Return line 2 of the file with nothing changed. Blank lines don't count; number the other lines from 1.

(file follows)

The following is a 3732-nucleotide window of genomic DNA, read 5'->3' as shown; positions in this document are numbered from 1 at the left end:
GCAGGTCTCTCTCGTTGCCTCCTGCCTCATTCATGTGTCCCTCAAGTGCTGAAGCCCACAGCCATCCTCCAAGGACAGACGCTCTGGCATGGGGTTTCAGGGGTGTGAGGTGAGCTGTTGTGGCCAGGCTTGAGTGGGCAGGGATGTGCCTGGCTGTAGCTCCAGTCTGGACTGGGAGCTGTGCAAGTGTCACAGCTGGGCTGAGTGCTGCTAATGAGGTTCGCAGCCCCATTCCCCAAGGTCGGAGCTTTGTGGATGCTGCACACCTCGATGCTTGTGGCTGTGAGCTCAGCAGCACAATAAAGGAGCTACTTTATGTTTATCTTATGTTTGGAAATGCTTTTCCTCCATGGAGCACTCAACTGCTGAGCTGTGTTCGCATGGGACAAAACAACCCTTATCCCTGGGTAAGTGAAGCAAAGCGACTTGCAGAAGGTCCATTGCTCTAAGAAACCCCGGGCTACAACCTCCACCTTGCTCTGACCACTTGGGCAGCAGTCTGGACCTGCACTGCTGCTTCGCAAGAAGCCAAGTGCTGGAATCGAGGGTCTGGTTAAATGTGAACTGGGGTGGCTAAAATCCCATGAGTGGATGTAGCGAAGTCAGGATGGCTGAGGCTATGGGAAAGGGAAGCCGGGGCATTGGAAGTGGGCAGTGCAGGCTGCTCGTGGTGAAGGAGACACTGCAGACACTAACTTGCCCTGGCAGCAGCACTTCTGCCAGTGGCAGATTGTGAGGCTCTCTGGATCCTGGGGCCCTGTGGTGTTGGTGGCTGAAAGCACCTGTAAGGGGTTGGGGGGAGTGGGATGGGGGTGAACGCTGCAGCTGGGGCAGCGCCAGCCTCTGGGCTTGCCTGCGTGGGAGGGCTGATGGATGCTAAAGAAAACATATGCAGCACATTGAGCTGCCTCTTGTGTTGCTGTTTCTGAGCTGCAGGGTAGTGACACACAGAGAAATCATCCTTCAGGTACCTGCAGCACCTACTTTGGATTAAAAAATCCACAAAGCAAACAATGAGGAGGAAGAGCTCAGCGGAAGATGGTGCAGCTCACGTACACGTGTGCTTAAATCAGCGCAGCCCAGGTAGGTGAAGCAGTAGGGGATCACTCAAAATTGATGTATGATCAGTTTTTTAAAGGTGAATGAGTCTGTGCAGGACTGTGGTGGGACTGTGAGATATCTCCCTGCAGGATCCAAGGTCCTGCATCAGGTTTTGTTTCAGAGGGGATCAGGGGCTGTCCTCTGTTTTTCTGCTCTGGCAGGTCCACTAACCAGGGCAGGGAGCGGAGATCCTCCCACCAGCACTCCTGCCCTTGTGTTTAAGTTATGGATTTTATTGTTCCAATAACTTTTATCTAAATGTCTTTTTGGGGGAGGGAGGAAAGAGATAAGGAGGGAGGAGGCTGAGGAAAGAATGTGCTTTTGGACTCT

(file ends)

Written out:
GCAGGTCTCTCTCGTTGCCTCCTGCCTCATTCATGTGTCCCTCAAGTGCTGAAGCCCACAGCCATCCTCCAAGGACAGACGCTCTGGCATGGGGTTTCAGGGGTGTGAGGTGAGCTGTTGTGGCCAGGCTTGAGTGGGCAGGGATGTGCCTGGCTGTAGCTCCAGTCTGGACTGGGAGCTGTGCAAGTGTCACAGCTGGGCTGAGTGCTGCTAATGAGGTTCGCAGCCCCATTCCCCAAGGTCGGAGCTTTGTGGATGCTGCACACCTCGATGCTTGTGGCTGTGAGCTCAGCAGCACAATAAAGGAGCTACTTTATGTTTATCTTATGTTTGGAAATGCTTTTCCTCCATGGAGCACTCAACTGCTGAGCTGTGTTCGCATGGGACAAAACAACCCTTATCCCTGGGTAAGTGAAGCAAAGCGACTTGCAGAAGGTCCATTGCTCTAAGAAACCCCGGGCTACAACCTCCACCTTGCTCTGACCACTTGGGCAGCAGTCTGGACCTGCACTGCTGCTTCGCAAGAAGCCAAGTGCTGGAATCGAGGGTCTGGTTAAATGTGAACTGGGGTGGCTAAAATCCCATGAGTGGATGTAGCGAAGTCAGGATGGCTGAGGCTATGGGAAAGGGAAGCCGGGGCATTGGAAGTGGGCAGTGCAGGCTGCTCGTGGTGAAGGAGACACTGCAGACACTAACTTGCCCTGGCAGCAGCACTTCTGCCAGTGGCAGATTGTGAGGCTCTCTGGATCCTGGGGCCCTGTGGTGTTGGTGGCTGAAAGCACCTGTAAGGGGTTGGGGGGAGTGGGATGGGGGTGAACGCTGCAGCTGGGGCAGCGCCAGCCTCTGGGCTTGCCTGCGTGGGAGGGCTGATGGATGCTAAAGAAAACATATGCAGCACATTGAGCTGCCTCTTGTGTTGCTGTTTCTGAGCTGCAGGGTAGTGACACACAGAGAAATCATCCTTCAGGTACCTGCAGCACCTACTTTGGATTAAAAAATCCACAAAGCAAACAATGAGGAGGAAGAGCTCAGCGGAAGATGGTGCAGCTCACGTACACGTGTGCTTAAATCAGCGCAGCCCAGGTAGGTGAAGCAGTAGGGGATCACTCAAAATTGATGTATGATCAGTTTTTTAAAGGTGAATGAGTCTGTGCAGGACTGTGGTGGGACTGTGAGATATCTCCCTGCAGGATCCAAGGTCCTGCATCAGGTTTTGTTTCAGAGGGGATCAGGGGCTGTCCTCTGTTTTTCTGCTCTGGCAGGTCCACTAACCAGGGCAGGGAGCGGAGATCCTCCCACCAGCACTCCTGCCCTTGTGTTTAAGTTATGGATTTTATTGTTCCAATAACTTTTATCTAAATGTCTTTTTGGGGGAGGGAGGAAAGAGATAAGGAGGGAGGAGGCTGAGGAAAGAATGTGCTTTTGGACTCT